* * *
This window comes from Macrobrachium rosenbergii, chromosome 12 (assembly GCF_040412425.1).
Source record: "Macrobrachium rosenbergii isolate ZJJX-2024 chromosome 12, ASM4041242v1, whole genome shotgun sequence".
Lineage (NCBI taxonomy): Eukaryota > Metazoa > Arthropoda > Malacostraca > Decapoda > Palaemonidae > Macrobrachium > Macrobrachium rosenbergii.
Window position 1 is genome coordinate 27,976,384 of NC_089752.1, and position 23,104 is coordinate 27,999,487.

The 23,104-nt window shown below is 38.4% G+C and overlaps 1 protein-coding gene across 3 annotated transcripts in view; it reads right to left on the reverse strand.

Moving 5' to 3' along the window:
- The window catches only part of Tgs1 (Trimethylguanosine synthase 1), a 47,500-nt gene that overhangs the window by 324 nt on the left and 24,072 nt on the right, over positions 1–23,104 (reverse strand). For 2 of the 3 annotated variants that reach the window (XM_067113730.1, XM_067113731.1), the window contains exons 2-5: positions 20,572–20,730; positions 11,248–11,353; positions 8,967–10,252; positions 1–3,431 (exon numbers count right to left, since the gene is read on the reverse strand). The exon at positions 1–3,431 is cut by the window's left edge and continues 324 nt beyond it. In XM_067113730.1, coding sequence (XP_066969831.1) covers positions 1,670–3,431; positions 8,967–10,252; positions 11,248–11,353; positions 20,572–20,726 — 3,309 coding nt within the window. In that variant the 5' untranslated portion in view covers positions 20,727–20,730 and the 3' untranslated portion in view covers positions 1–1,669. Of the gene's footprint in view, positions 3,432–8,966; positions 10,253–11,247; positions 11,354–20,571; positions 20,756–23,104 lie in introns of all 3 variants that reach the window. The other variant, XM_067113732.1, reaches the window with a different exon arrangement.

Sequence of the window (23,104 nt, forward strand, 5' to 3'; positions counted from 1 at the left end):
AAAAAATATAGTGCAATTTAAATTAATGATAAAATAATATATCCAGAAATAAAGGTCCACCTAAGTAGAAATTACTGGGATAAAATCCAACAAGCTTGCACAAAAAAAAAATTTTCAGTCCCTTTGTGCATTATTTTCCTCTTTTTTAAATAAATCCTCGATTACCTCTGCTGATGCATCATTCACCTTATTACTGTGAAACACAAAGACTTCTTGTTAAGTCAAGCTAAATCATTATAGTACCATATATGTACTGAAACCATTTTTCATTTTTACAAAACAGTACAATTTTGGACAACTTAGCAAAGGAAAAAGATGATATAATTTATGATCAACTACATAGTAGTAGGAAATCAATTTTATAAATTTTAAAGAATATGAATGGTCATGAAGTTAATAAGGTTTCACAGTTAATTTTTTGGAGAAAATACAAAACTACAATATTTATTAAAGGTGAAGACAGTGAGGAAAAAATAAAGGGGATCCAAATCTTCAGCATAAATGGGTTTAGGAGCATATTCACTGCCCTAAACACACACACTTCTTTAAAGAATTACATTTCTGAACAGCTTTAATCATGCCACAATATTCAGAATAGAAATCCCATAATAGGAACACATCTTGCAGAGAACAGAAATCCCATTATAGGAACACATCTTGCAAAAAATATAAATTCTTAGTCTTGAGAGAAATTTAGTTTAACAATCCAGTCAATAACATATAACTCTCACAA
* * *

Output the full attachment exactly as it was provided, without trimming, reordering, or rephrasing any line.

This window comes from Macrobrachium rosenbergii, chromosome 12 (assembly GCF_040412425.1).
Source record: "Macrobrachium rosenbergii isolate ZJJX-2024 chromosome 12, ASM4041242v1, whole genome shotgun sequence".
Lineage (NCBI taxonomy): Eukaryota > Metazoa > Arthropoda > Malacostraca > Decapoda > Palaemonidae > Macrobrachium > Macrobrachium rosenbergii.
Window position 1 is genome coordinate 27,976,384 of NC_089752.1, and position 23,104 is coordinate 27,999,487.

The 23,104-nt window shown below is 38.4% G+C and overlaps 1 protein-coding gene across 3 annotated transcripts in view; it reads right to left on the reverse strand.

Moving 5' to 3' along the window:
- The window catches only part of Tgs1 (Trimethylguanosine synthase 1), a 47,500-nt gene that overhangs the window by 324 nt on the left and 24,072 nt on the right, over positions 1–23,104 (reverse strand). For 2 of the 3 annotated variants that reach the window (XM_067113730.1, XM_067113731.1), the window contains exons 2-5: positions 20,572–20,730; positions 11,248–11,353; positions 8,967–10,252; positions 1–3,431 (exon numbers count right to left, since the gene is read on the reverse strand). The exon at positions 1–3,431 is cut by the window's left edge and continues 324 nt beyond it. In XM_067113730.1, coding sequence (XP_066969831.1) covers positions 1,670–3,431; positions 8,967–10,252; positions 11,248–11,353; positions 20,572–20,726 — 3,309 coding nt within the window. In that variant the 5' untranslated portion in view covers positions 20,727–20,730 and the 3' untranslated portion in view covers positions 1–1,669. Of the gene's footprint in view, positions 3,432–8,966; positions 10,253–11,247; positions 11,354–20,571; positions 20,756–23,104 lie in introns of all 3 variants that reach the window. The other variant, XM_067113732.1, reaches the window with a different exon arrangement.

Sequence of the window (23,104 nt, forward strand, 5' to 3'; positions counted from 1 at the left end):
AAAAAATATAGTGCAATTTAAATTAATGATAAAATAATATATCCAGAAATAAAGGTCCACCTAAGTAGAAATTACTGGGATAAAATCCAACAAGCTTGCACAAAAAAAAAATTTTCAGTCCCTTTGTGCATTATTTTCCTCTTTTTTAAATAAATCCTCGATTACCTCTGCTGATGCATCATTCACCTTATTACTGTGAAACACAAAGACTTCTTGTTAAGTCAAGCTAAATCATTATAGTACCATATATGTACTGAAACCATTTTTCATTTTTACAAAACAGTACAATTTTGGACAACTTAGCAAAGGAAAAAGATGATATAATTTATGATCAACTACATAGTAGTAGGAAATCAATTTTATAAATTTTAAAGAATATGAATGGTCATGAAGTTAATAAGGTTTCACAGTTAATTTTTTGGAGAAAATACAAAACTACAATATTTATTAAAGGTGAAGACAGTGAGGAAAAAATAAAGGGGATCCAAATCTTCAGCATAAATGGGTTTAGGAGCATATTCACTGCCCTAAACACACACACTTCTTTAAAGAATTACATTTCTGAACAGCTTTAATCATGCCACAATATTCAGAATAGAAATCCCATAATAGGAACACATCTTGCAGAGAACAGAAATCCCATTATAGGAACACATCTTGCAAAAAATATAAATTCTTAGTCTTGAGAGAAATTTAGTTTAACAATCCAGTCAATAACATATAACTCTCACAA